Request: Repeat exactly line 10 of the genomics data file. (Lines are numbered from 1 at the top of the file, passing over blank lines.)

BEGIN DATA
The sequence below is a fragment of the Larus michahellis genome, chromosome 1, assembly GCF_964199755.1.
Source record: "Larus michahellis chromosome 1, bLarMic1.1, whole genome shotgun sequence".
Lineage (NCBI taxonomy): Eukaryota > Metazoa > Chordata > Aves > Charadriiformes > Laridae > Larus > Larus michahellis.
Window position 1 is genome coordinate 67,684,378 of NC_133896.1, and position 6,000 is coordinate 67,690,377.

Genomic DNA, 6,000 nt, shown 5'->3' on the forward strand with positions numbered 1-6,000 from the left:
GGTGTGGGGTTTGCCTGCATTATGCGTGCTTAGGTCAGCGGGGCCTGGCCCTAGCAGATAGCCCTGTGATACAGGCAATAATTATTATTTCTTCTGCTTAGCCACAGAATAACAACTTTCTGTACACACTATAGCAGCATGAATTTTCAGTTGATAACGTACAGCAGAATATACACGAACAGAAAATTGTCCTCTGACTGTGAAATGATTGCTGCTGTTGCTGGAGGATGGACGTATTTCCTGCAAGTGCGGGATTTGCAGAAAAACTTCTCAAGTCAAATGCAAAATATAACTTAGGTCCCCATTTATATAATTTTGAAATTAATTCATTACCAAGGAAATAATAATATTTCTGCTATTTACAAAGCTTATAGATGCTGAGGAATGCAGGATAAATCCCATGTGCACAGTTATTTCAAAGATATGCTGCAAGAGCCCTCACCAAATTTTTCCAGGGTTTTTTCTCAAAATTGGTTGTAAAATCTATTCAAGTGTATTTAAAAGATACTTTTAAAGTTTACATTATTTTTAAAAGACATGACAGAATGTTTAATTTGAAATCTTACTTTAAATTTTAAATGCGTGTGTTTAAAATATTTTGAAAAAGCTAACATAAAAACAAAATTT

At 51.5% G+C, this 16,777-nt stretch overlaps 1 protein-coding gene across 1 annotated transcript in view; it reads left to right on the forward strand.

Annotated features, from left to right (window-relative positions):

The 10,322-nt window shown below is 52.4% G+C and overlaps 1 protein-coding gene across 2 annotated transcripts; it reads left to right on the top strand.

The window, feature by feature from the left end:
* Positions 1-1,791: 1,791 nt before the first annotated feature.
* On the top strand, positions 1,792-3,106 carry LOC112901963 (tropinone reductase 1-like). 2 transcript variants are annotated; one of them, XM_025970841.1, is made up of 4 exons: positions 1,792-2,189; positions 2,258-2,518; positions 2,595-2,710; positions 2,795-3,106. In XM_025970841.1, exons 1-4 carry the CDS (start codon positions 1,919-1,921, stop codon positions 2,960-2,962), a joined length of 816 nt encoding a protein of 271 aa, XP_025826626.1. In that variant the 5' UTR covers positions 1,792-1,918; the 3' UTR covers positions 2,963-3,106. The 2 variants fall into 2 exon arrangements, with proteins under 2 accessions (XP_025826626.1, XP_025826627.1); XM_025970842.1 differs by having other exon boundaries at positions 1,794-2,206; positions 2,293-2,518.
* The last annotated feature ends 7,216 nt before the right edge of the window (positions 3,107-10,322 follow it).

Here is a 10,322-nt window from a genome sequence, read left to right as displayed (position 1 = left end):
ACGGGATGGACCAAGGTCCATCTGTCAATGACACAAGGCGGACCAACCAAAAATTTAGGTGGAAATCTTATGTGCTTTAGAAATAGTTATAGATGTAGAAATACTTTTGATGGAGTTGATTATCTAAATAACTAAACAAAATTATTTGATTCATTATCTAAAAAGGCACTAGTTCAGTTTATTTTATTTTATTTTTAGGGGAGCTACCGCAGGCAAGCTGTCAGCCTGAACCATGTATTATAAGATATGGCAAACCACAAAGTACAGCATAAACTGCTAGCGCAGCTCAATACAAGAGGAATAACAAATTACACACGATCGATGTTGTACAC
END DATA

The window, feature by feature from the left end: